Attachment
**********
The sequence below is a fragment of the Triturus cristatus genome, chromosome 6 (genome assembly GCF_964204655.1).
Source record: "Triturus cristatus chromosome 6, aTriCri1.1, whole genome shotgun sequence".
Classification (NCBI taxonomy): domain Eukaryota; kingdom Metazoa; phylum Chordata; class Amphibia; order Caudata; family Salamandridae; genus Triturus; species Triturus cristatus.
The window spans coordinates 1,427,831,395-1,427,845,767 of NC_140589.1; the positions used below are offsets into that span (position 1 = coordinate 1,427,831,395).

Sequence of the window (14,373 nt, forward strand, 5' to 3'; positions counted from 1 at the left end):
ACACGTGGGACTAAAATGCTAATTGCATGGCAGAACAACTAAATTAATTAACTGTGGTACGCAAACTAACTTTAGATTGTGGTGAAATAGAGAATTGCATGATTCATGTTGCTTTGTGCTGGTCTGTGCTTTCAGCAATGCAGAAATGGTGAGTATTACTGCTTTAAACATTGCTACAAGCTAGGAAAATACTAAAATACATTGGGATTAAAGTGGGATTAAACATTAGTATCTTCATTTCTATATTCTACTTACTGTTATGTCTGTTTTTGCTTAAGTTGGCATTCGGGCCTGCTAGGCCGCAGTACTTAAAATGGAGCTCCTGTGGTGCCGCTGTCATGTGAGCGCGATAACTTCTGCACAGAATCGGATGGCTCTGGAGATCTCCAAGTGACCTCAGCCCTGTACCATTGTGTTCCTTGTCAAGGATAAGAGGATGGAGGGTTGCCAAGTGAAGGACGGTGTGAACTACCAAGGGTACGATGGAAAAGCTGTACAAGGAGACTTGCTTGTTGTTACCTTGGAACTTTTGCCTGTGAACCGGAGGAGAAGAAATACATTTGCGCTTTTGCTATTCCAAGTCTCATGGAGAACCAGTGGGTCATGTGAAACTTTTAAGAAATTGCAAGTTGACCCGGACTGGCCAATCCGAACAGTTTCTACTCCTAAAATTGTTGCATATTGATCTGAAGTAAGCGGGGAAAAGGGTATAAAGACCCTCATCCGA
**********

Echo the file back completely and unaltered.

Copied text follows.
The sequence below is a fragment of the Triturus cristatus genome, chromosome 6 (genome assembly GCF_964204655.1).
Source record: "Triturus cristatus chromosome 6, aTriCri1.1, whole genome shotgun sequence".
Classification (NCBI taxonomy): domain Eukaryota; kingdom Metazoa; phylum Chordata; class Amphibia; order Caudata; family Salamandridae; genus Triturus; species Triturus cristatus.
The window spans coordinates 1,427,831,395-1,427,845,767 of NC_140589.1; the positions used below are offsets into that span (position 1 = coordinate 1,427,831,395).

Sequence of the window (14,373 nt, forward strand, 5' to 3'; positions counted from 1 at the left end):
ACACGTGGGACTAAAATGCTAATTGCATGGCAGAACAACTAAATTAATTAACTGTGGTACGCAAACTAACTTTAGATTGTGGTGAAATAGAGAATTGCATGATTCATGTTGCTTTGTGCTGGTCTGTGCTTTCAGCAATGCAGAAATGGTGAGTATTACTGCTTTAAACATTGCTACAAGCTAGGAAAATACTAAAATACATTGGGATTAAAGTGGGATTAAACATTAGTATCTTCATTTCTATATTCTACTTACTGTTATGTCTGTTTTTGCTTAAGTTGGCATTCGGGCCTGCTAGGCCGCAGTACTTAAAATGGAGCTCCTGTGGTGCCGCTGTCATGTGAGCGCGATAACTTCTGCACAGAATCGGATGGCTCTGGAGATCTCCAAGTGACCTCAGCCCTGTACCATTGTGTTCCTTGTCAAGGATAAGAGGATGGAGGGTTGCCAAGTGAAGGACGGTGTGAACTACCAAGGGTACGATGGAAAAGCTGTACAAGGAGACTTGCTTGTTGTTACCTTGGAACTTTTGCCTGTGAACCGGAGGAGAAGAAATACATTTGCGCTTTTGCTATTCCAAGTCTCATGGAGAACCAGTGGGTCATGTGAAACTTTTAAGAAATTGCAAGTTGACCCGGACTGGCCAATCCGAACAGTTTCTACTCCTAAAATTGTTGCATATTGATCTGAAGTAAGCGGGGAAAAGGGTATAAAGACCCTCATCCGA